A sophisticated new phishing campaign targeting organizations in the industrial sector shows yet again how attackers are constantly improving at luring high-value users into executing malware on their systems.
In a technical advisory Wednesday, security vendor Kaspersky Lab said it has observed a wave of spear-phishing emails expertly disguised as procurement and accounting letters being sent to carefully selected individuals at companies mostly in Russia. The attackers have typically been targeting finance and project-management related employees at these companies, and the main goal appears to be to steal money from victim organizations.
So far, the threat actors behind the campaign have targeted at least 800 computers across 400 organizations in industries such as energy, manufacturing, oil and gas, logistics, and construction.
The emails are usually addressed to the targeted individuals by their full name and contain content — such as invitations to tender bids — that corresponds with their company's business and the individual's job roles.
The malicious attachments in many of the emails have names that suggest a connection with finance. In some cases, the attackers have been sending emails with no attachments but with links embedded in the content to external sites from where malware can be downloaded to their system. The domain names from which the emails are sent are usually very similar to the domain name of the organization that purportedly sent them.
The attackers have been using various tactics to mask infections, Kaspersky Lab said in its report. If a user is tricked into opening a malicious attachment purporting to be about procurement tenders, for instance, a modified version of a legitimate software tool to search for tenders is installed on the victim system along with the malware.
The malware is used to install either TeamViewer or some other legitimate utility for remotely controlling infected systems. The attackers have then been using their remote access to inspect compromised systems for documents pertaining to financial, accounting, and procurement operations with a view to using them to enable financial fraud.
One tactic has been to change details in payment bills so payments are sent to the attackers rather that the intended organization, Kasperksy noted. When the attackers want additional information or access to other systems, they install additional malware to enable that goal.
Kaspersky Lab's analysis of the phishing campaign suggests that the attackers started the campaign last October and targeted a relatively short list of companies through March this year, says Kirill Kruglov, senior research developer at Kaspersky Lab.
Since then, the attackers have broadened their attacks and are now going after a much broader set of targets.
"There could be at least two explanations," for why the attackers began small and then expanded their target list, Kruglov says. "[Either] the attackers collected data during the attack month by month, or they tested the attack vector on some portion of the information they had before launching it in full scope."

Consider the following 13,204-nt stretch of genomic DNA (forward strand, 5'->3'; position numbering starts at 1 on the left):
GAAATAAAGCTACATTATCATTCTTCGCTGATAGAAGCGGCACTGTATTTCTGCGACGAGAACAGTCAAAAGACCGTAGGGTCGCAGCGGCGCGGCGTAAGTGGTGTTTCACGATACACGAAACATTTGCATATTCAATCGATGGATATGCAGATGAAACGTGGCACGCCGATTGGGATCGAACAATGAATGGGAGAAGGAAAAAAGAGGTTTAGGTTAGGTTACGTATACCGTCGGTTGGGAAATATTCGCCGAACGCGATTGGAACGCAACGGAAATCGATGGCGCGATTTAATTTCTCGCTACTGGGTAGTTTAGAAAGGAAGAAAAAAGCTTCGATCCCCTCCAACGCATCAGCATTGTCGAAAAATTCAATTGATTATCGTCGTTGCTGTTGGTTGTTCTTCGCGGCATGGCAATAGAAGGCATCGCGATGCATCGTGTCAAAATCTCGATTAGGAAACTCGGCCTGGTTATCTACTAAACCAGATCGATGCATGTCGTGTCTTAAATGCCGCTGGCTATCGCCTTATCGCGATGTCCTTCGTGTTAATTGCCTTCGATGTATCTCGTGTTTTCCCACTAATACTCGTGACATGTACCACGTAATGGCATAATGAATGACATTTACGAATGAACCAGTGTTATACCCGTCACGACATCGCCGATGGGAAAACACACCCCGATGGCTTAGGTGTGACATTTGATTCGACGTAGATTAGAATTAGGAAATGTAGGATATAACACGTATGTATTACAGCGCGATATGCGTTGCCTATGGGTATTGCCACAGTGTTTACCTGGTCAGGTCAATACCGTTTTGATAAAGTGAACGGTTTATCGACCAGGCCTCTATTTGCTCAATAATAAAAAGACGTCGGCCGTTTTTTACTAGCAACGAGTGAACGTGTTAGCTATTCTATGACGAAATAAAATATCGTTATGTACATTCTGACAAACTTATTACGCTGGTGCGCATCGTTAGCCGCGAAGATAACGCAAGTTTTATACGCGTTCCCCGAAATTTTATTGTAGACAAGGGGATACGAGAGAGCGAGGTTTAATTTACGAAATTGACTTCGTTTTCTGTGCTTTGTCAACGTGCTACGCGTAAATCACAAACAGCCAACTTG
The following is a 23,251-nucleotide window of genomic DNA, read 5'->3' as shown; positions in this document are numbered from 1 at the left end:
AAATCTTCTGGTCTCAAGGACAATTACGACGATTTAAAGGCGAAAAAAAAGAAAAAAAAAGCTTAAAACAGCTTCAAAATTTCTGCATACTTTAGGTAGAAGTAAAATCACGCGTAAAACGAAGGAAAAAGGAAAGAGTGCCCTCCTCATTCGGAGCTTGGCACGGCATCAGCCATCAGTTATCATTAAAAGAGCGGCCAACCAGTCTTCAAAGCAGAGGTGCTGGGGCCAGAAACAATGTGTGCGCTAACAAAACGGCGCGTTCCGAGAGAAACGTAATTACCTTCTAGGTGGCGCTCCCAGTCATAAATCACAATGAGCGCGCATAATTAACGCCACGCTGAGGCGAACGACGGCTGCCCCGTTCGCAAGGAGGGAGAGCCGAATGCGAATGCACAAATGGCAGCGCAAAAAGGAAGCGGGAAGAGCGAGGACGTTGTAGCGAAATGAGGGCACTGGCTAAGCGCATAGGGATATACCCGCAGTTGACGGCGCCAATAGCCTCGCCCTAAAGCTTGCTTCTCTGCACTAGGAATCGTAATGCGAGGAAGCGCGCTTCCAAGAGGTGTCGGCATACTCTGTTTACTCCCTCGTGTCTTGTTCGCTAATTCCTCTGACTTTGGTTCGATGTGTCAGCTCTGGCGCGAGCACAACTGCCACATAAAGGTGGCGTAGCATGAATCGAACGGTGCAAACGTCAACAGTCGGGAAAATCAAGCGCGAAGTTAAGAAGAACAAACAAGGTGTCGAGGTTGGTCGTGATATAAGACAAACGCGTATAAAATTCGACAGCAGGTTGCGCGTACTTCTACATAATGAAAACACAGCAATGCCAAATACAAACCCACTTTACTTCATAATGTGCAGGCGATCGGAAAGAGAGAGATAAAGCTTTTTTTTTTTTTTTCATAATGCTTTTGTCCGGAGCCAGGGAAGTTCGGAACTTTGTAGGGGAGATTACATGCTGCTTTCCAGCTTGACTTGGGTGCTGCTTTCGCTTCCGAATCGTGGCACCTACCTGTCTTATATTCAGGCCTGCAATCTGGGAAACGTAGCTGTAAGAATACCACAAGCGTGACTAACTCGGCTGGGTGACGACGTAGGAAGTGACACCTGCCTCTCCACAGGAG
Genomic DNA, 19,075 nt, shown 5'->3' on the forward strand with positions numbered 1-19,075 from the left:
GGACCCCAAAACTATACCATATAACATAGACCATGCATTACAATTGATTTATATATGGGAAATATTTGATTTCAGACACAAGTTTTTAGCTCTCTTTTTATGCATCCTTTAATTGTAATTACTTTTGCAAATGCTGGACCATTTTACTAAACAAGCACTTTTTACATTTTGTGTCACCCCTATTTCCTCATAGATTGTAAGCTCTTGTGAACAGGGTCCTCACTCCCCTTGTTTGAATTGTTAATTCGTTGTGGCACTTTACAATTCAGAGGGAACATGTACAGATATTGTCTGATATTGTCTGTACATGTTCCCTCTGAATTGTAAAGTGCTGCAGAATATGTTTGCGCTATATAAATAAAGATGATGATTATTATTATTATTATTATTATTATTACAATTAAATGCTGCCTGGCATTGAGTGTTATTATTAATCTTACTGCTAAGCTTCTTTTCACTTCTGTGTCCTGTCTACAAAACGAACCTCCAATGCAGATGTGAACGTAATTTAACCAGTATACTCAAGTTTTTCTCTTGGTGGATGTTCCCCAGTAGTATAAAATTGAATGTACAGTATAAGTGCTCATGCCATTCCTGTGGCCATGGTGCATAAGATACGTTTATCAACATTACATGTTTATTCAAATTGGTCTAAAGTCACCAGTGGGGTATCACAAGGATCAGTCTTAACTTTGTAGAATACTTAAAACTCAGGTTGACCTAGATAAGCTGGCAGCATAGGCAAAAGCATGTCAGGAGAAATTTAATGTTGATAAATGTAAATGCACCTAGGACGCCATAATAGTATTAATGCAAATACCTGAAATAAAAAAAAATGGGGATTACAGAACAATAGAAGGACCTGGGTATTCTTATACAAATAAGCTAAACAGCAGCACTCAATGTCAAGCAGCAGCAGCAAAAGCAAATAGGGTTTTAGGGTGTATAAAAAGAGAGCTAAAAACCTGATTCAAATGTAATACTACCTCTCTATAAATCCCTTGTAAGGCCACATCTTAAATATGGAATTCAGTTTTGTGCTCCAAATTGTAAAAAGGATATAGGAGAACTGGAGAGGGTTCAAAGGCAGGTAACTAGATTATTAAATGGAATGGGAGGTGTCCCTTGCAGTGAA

So far, the attackers appear focused only on stealing money. The attackers use spyware to collect data and credentials for propagating inside victim networks. But there has been no evidence of purposeful interest in espionage and data theft.
While the task of assembling the information needed to carry out a targeted and highly personalized phishing campaign of this sort might appear enormous, in reality it isn't, Kruglov notes.
Usually, threat actors collect public information from corporate websites, social networks, and other sources. Or they could simply buy it on hacker forums or the dark net. "This means it is not much work. A few months are more than enough for threat actors to prepare such an attack," he says.
Kaspersky Lab's report is the second reminder of the growing sophistication of spear-phishing campaigns and the enormous success that it is netting threat actors. On Wednesday, US law enforcement authorities announced the arrests of three Ukrainian nationals connected with FIN7, a group believed responsible for stealing data on more than 15 million payment cards from organizations such as Saks Fifth Avenue, Chipotle and Arby's.
In many of the attacks, FIN7 operatives sent carefully crafted spear-phishing emails to vetted individuals at the targeted organization with the goal of installing malware on their systems for enabling payment card theft. FIN7 members even went to the extent of making phone calls to targeted individuals either before or after sending them a phishing email to try and bolster the credibility of their phishing lure.
"The level of meticulous detail in targeting more than eight hundred employees' PCs in today's widespread Eastern European spear-phishing campaign confirms what we've been seeing for some time," said Rohyt Belani, CEO and co-founder of Cofense. "Global phishing actors continue to leverage more personalized, spear-phishing campaigns as a sure-fire way to bypass next-generation email gateways and perimeter controls."
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